What’s the Big Idea?
Back in mid-December, I had the pleasure of attending one of the “community conversations” designed to allow us to share thoughts and ideas about our congregation and its future. I went with some trepidation: I didn’t know how it would go, and I wasn’t sure anyone would show up.
Lo and behold, at the appointed time, over forty people had gathered in the Sanctuary. And what an exciting discussion!
Lots of participants had lots of ideas about what outreach activities were appropriate for the congregation to be involved in. Some admitted that particular social justice efforts were the primary reason they had joined the church in the first place; others expressed the belief that we do too much for others, that we ought to focus more on taking care of our own members and friends.
For myself, I think both taking care of our own and reaching out into the community are vitally important. Indeed, these are two of the key reasons for a congregation to exist.
Being welcoming to visitors as well as to current members was another recurring theme. Some wanted better hearing assistance systems so people can hear what’s said during programs and presentations. Upgrades to our audio-visual capabilities were important to many as well, it being well-nigh impossible to see the projection screen from the middle or back rows of our Sanctuary.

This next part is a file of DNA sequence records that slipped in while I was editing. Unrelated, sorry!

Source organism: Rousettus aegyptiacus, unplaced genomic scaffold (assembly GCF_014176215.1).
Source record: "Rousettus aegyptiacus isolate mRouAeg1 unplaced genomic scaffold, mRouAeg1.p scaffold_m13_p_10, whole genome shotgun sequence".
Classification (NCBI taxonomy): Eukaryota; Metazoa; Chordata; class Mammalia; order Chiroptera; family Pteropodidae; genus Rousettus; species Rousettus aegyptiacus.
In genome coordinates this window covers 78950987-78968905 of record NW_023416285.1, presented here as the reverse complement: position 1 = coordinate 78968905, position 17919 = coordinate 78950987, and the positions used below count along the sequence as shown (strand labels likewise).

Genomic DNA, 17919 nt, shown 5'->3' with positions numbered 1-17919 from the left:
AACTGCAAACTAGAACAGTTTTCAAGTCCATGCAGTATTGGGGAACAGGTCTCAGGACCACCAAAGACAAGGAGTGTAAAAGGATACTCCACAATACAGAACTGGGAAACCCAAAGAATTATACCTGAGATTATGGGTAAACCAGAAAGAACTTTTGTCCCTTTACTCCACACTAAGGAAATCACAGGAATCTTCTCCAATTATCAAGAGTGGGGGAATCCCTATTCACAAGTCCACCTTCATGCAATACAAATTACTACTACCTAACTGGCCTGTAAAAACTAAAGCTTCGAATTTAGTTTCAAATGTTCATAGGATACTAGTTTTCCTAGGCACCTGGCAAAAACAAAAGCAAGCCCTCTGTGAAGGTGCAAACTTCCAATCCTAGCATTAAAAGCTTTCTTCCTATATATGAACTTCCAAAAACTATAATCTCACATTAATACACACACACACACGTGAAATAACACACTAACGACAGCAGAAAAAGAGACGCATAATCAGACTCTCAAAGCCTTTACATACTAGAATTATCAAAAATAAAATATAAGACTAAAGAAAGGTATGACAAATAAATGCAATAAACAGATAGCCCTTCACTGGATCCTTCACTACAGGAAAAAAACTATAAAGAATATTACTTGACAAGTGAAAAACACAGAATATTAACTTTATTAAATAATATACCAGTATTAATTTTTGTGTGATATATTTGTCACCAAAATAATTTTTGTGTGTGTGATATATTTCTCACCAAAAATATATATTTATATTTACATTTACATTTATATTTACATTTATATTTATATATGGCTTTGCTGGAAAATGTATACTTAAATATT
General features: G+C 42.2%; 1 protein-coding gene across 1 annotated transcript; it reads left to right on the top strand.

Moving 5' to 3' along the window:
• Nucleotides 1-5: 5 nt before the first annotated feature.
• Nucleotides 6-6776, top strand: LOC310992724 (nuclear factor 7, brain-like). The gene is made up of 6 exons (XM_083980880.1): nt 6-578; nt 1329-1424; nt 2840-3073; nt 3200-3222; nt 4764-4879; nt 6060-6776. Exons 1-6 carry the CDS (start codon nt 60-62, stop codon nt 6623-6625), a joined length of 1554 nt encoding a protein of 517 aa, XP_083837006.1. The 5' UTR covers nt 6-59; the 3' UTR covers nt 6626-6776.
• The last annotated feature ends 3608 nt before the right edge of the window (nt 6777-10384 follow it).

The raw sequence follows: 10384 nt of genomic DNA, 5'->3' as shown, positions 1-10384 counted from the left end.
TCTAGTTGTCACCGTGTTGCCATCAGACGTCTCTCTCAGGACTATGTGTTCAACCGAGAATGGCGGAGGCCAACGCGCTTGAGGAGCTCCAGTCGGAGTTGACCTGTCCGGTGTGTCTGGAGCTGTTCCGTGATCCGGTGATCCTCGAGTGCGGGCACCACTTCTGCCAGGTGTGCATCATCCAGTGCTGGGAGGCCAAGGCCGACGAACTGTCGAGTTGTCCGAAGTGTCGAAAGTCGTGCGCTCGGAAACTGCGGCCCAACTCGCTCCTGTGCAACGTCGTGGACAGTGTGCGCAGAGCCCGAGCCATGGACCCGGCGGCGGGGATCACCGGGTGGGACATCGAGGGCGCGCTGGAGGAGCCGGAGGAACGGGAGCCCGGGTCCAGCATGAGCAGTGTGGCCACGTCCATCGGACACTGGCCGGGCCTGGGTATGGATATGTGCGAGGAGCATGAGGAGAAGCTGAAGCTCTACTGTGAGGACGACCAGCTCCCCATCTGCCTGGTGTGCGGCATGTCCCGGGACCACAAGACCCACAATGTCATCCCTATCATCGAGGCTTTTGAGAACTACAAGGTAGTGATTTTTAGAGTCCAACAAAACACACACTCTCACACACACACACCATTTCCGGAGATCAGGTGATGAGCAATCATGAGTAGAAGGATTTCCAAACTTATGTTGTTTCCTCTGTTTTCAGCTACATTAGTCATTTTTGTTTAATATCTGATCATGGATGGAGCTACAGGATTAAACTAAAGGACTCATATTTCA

Further, in order to include shut-ins and to welcome more people into experiencing our services, the suggestion was made that, instead of posting audio recordings of sermons after the fact, we livestream our entire services over the internet.
It became clear that space issues still haunt us. Many obviously long for the days when we had only one service each Sunday, a possible solution for which would be to build a larger Sanctuary near the existing one and to use the one we have as a fellowship hall / education wing with a full-sized kitchen. When someone estimated the cost to be a million dollars or more, many balked, wondering if a new building would be worth the expense.
Late in the process, the chair of the Sunday Morning Experience Team mentioned how difficult it is to find ministers willing to guest preach after they learn we have two services each Sunday. This seemed to shock some folks, perhaps because they’ve never thought about what a strain this puts on resources.
Success is wonderful, but it has its cost. Doing two services every Sunday has its downside for a number of people, not least of all your minister and staff. But when our Sanctuary is too small to welcome all who show up, something’s gotta give. The cost of doing two services is not as great as that of building a new building, and I would say not as great as turning people away.
What shall we do about it together?
I welcome your ideas, big or small.
See you in church,